Tripp perjury charge possible Nine tapes likely not original, as she told jury

September 22, 1998|By Scott Shane | Scott Shane,SUN STAFF

WASHINGTON -- Linda R. Tripp, whose surreptitious taping of conversations with her friend Monica Lewinsky led to allegations that President Clinton lied under oath, is now under investigation herself for possible perjury for telling a federal grand jury that the tapes she turned over were undoctored originals.

Citing an FBI analysis showing that nine of the tapes appear to be duplicates, an appendix to the report of independent counsel Kenneth W. Starr, released yesterday, concludes:

"If Ms. Tripp duplicated any tapes herself or knew of their duplication, then she has lied under oath before the grand jury and in a deposition. The [Office of Independent Counsel] continues to investigate this matter."

The report says Starr's office "cannot exclude the possibility of tampering" with the duplicated tapes. Investigators do not know who made the duplicates, the report says.

The two thick volumes of evidence released yesterday by the House Judiciary Committee flesh out a portrait of Tripp, a Howard County resident, as the older woman upon whom Lewinsky relied for advice and comfort during her emotionally tumultuous sexual involvement with the president. Indeed, Lewinsky testified to the grand jury, it was Tripp who urged her to preserve the infamous stained dress, predicting that it could become evidence.

But in her testimony, also made public yesterday, Lewinsky claims to have lied repeatedly to Tripp as she came to trust her less. Perhaps most significantly, Lewinsky testified that she lied when she told Tripp that Clinton and his friend Vernon Jordan had advised her to testify untruthfully about the affair.

"I think I told her that -- you know, at various times the president and Mr. Jordan had told me to lie," Lewinsky testified to the grand jury. "That wasn't true."

There are indications that Lewinsky made the false statements to Tripp on Jan. 13 -- when Tripp was wearing a body wire and Starr's agents were recording their conversation.

"I told her a whole bunch of lies that day," Lewinsky testified.

Tripp played a crucial role in January in expanding Starr's long-running investigation of Clinton to include possible wrongdoing by the president involving a sexual relationship with Lewinsky. The Lewinsky testimony raises the possibility that Starr's prosecutors planned their investigation in January based part on a false allegation that Clinton and Jordan had urged Lewinsky to lie in the Paula Corbin Jones sexual misconduct case.

In Starr's formal report to the House earlier this month, he alleges only that the president and Lewinsky "had an understanding that they would lie under oath in the Jones case" -- not that Clinton ever directly asked her to lie.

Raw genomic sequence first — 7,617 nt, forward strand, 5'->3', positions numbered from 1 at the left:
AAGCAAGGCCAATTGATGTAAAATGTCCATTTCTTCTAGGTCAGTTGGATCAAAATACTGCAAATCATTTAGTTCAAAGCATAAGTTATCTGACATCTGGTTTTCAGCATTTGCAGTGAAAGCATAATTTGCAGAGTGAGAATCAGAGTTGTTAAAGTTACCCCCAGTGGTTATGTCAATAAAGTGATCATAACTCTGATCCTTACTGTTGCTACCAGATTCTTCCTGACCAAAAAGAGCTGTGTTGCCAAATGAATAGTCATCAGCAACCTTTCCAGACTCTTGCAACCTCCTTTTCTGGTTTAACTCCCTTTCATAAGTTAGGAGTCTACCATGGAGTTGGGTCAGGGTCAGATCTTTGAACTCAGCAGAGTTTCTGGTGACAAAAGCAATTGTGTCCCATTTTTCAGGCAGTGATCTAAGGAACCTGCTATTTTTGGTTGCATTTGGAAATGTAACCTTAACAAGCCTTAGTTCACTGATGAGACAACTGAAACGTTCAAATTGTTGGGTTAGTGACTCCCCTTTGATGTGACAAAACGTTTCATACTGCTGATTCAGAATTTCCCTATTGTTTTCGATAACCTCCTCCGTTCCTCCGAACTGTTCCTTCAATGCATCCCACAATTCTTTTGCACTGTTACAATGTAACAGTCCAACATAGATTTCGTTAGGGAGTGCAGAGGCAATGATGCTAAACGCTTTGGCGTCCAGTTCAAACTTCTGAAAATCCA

Tripp is a divorced mother of two from Columbia who worked at the White House before transferring to the Pentagon public relations job she still holds. She has been widely denounced for betraying a friend half her age by taping her phone calls and setting up the January meeting taped by Starr. Because Tripp had once shopped a proposal for a tell-all expose of the Clinton White House to Lucianne Goldberg, a New York book agent, her critics have suggested that she hoped to mine Lewinsky's sexual tales for book material.

In testimony released yesterday, Clinton himself attacks Tripp, who he says "had betrayed her friend Monica Lewinsky, stabbed her in the back and given them all this information."

In response, Tripp has portrayed herself as an ordinary citizen who used a tape recorder to protect herself and who helped legal authorities pursue an important case.

"I'm you an average American who found herself in a situation not of her own making," she said after testifying to the grand jury July 29. "I have been vilified for taking the path of truth."

The new material does not dramatically alter Tripp's public portrait. But it adds detail to her -image as a behind-the-scenes manipulator both of the Clinton-Lewinsky relationship and of its ultimate unraveling.

In e-mail messages exchanged with Lewinsky in 1997, Tripp drew Lewinsky out and cheered her on as she pursued the president romantically.

"Thank God for you!" Lewinsky began one message to Tripp on Feb. 4, 1997. "Oh Linda, I don't know what I am going to do. Why did he keep up contact with me for so long and now nothing, now when we could be together?"

Tripp replied: "Do not despair, there is most definitely light at the end of this tunnel."

The next week, when Tripp agreed to meet her for a chat in the Pentagon, Lewinsky exclaimed: "IF ONLY I COULD PERSUADE THE CREEP AS EASILY!!!!!!!"

Tripp answered: "Ah, but that has already transpired, says my omnipotent crystal ball."

In March 1997, when Lewinsky gave Clinton a necktie, Tripp effusively praised her choice of patterns. "It is positively gorgeous. I am knot (ha!) particularly into ties, but from my exposure to you, I am developing an interest. Yours was stupendous, no kidding, clean, crisp, texture, color, pattern, bright, without being at all over the top a total hit."

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